Pubdate: Fri, 31 Jan 2014
Source: Austin Chronicle (TX)
Copyright: 2014 Austin Chronicle Corp.
Author: Jordan Smith


During a panel discussion last week at the World Economic Forum in 
Switzerland, Gov. Rick Perry made national headlines by saying not 
only that Washington and Colorado had every right to legalize pot, 
but also that he's long been a supporter of drug decriminalization 
policies in Texas. Oh, if it were only that simple.

Perry's comments, made on a panel with Colombian President Juan 
Manuel Santos and former United Nations Secretary Gen-eral Kofi 
Annan, reiterated his traditional "states' rights" stance.

Just as with regulating abortion, states should have the right to 
legalize pot, he said. He cautioned that he is "not for the 
legalization of drugs," but that he does favor less punitive drug 
policy, and supports programs such as drug courts: "after 40 years of 
the war on drugs, I can't change what happened in the past," he said, 
as reported by the Austin American-States-man. "What I can do as the 
governor of the second largest state in the nation is to implement 
policies that start us toward a decriminalization and keeps people 
from going to prison and destroying their lives, and that's what 
we've done over the last decade." That Perry is now on the record as 
a supporter of drug decriminalization made headlines across the 
country, and the press releases of a handful of drug-reform 
organizations. And, frankly, it is news in Texas, despite Perry's 
suggestion to the contrary.

Indeed, modest decriminalization reforms - like Houston Rep. Harold 
Dutton's perennial bid for statewide marijuana decriminalization - 
have never caught on, despite the amount of money that could be saved 
and the number of individuals who would be diverted from the criminal 
justice system. One has to wonder whether that measure might have 
been more popular with Perry's public support.

Dutton's bill has been filed during each legislative session under 
Perry's governorship, so there's been plenty of time to do just that.

It is true that Perry has supported drug court reforms - and that 
drug courts are a good tool to divert drug users from jail. The 
problem, however, is that the number of counties that actually have 
drug diversion programs is relatively small, as is the pool of 
individuals eligible for drug courts compared to the total number of 
individuals arrested for drug possession each year in Texas. Had 
Perry come out in favor of a drug treatment measure proposed in 2007 
(one that sailed out of committee and through the Senate before 
getting hung up on the House floor), the state would have diverted 
larger numbers of users from jail and would already have saved, 
between 2008 and 2012, at least $471 million. And those measures that 
have passed seem to have had only a limited impact - including the 
so-called cite-and-release bill passed in 2007, which allowed 
officers to ticket instead of arrest individuals busted (with 
identification and in their home county) for a variety of 
misdemeanors, including minor pot possession.

According to yearly crime data compiled by the Department of Public 
Safety, arrests for drug possession have steadily increased during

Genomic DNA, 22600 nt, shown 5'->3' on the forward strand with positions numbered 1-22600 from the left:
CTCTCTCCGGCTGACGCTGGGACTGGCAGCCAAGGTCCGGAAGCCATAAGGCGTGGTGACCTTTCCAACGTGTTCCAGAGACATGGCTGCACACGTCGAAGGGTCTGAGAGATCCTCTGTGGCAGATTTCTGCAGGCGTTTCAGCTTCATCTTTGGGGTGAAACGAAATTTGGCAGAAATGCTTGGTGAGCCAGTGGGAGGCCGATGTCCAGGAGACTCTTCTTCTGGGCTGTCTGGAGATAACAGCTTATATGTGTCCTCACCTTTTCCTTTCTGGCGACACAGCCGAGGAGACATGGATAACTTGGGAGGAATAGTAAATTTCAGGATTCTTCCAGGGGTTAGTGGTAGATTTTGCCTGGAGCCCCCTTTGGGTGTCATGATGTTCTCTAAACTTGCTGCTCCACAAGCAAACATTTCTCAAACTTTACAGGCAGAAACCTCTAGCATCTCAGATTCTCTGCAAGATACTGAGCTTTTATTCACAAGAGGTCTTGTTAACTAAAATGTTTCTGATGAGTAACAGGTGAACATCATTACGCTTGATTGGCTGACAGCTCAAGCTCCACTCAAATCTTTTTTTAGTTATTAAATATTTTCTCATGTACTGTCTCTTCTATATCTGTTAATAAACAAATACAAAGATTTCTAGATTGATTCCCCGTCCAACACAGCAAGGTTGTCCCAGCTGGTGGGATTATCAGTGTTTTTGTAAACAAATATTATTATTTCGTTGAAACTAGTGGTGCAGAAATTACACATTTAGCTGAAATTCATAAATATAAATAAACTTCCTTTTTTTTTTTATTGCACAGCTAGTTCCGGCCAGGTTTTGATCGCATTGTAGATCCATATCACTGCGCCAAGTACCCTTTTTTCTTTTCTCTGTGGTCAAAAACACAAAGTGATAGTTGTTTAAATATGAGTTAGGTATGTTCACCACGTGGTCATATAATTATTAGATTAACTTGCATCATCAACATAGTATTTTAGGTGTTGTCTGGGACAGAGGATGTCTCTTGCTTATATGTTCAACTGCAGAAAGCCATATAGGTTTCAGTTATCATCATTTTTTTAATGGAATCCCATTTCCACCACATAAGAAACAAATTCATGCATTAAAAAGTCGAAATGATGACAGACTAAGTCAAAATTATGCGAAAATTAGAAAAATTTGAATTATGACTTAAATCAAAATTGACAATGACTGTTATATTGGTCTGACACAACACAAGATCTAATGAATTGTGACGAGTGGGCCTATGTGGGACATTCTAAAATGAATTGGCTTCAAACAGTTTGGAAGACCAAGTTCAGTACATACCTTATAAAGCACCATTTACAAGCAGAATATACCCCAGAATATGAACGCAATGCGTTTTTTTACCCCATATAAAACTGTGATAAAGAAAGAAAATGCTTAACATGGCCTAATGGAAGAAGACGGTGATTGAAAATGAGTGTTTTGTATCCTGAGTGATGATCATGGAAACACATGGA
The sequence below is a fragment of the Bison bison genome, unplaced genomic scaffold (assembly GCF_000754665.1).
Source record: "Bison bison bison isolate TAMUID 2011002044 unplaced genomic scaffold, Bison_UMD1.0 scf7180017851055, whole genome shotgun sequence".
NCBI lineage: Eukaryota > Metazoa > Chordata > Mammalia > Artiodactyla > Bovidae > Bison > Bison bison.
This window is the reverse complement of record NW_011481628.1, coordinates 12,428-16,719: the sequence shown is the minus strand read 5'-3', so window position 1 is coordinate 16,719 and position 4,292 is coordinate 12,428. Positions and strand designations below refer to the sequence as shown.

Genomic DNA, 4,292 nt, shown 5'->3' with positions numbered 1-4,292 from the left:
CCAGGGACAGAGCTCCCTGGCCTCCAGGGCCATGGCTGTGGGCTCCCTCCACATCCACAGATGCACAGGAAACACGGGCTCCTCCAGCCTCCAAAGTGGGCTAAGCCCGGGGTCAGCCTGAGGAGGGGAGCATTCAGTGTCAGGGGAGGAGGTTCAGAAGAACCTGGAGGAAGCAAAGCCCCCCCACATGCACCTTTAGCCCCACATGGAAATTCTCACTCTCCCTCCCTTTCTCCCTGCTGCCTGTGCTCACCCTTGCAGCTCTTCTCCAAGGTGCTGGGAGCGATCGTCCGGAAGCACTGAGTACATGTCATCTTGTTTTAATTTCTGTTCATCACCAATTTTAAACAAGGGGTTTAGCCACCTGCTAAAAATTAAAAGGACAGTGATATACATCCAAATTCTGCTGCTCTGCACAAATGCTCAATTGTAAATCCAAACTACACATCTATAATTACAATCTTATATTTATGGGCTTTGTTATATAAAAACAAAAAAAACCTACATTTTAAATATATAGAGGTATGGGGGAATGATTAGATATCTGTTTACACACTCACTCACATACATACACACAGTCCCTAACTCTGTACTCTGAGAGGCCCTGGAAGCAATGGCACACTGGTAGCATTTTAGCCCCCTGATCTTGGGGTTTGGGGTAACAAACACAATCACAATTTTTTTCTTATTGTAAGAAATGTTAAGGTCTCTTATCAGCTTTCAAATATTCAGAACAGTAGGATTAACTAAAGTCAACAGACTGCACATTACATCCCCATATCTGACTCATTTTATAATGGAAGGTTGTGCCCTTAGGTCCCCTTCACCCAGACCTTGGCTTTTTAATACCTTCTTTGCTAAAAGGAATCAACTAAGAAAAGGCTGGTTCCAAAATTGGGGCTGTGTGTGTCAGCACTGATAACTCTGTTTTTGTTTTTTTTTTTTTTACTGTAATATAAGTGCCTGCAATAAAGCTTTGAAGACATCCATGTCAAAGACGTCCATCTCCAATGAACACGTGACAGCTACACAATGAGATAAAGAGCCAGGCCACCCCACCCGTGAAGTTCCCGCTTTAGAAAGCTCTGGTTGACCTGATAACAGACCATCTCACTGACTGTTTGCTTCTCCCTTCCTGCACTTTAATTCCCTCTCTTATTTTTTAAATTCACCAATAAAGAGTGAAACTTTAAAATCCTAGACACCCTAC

Perry's tenure.

Arrests for pot possession have remained a large percentage of all 
drug-possession arrests, while racial disparities - with a 
disproportionate percentage of blacks facing arrest - persist. In 
2001, for example, Perry's first year in office, a total of 84,828 
adults and 9,060 juveniles were arrested for drug possession. Of 
those, 55% of adults and 78% of juveniles were arrested for marijuana 
possession. A flash forward to 2012 - five years after passage of 
cite-and-release, and the most recent year for which there are 
numbers - reveals 124,766 adults and 8,132 juveniles arrested for 
drug possession. And of those, 59% of the adults and a staggering 81% 
of the juveniles were arrested for pot possession. Over the entire 
11-year period covered by DPS data, the percentage of adults arrested 
for pot possession has fluctuated some - from a low of 50% in 2006 to 
a high of 61% in 2010 - while the percentage of juveniles arrested on 
that same charge has remained stable at around 80%.

In other words, Perry's comments in Switzerland may help to encourage 
other conservatives to be more open to the idea of announcing support 
for decriminalization measures - but with Perry now a lame duck guv, 
they seem to be of little practical import in Texas. Nonetheless, 
criminal justice advocates argue that Perry's stated position does 
fit within an overarching framework of being smarter on crime and 
employing evidence-based practices to keep communities safe and to 
effectively rehabilitate individuals. And holding candidates' feet to 
the fire on the issue will be the job of Texas voters in this election year.

Ana Yanez-Correa, executive director of the Texas Criminal Justice 
Coalition, agrees that while Texas has a long way to go to be truly 
smart on crime, Perry's newest proclamations have at least symbolic 
impact. "They're symbolic of where Texas is going - and where we're 
going nationally," she said. "I don't see one state proud to say 'we 
lock up non-violent offenders.' I don't see even one state saying 
that." Though for now at least, they may continue to do so.
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MAP posted-by: Jay Bergstrom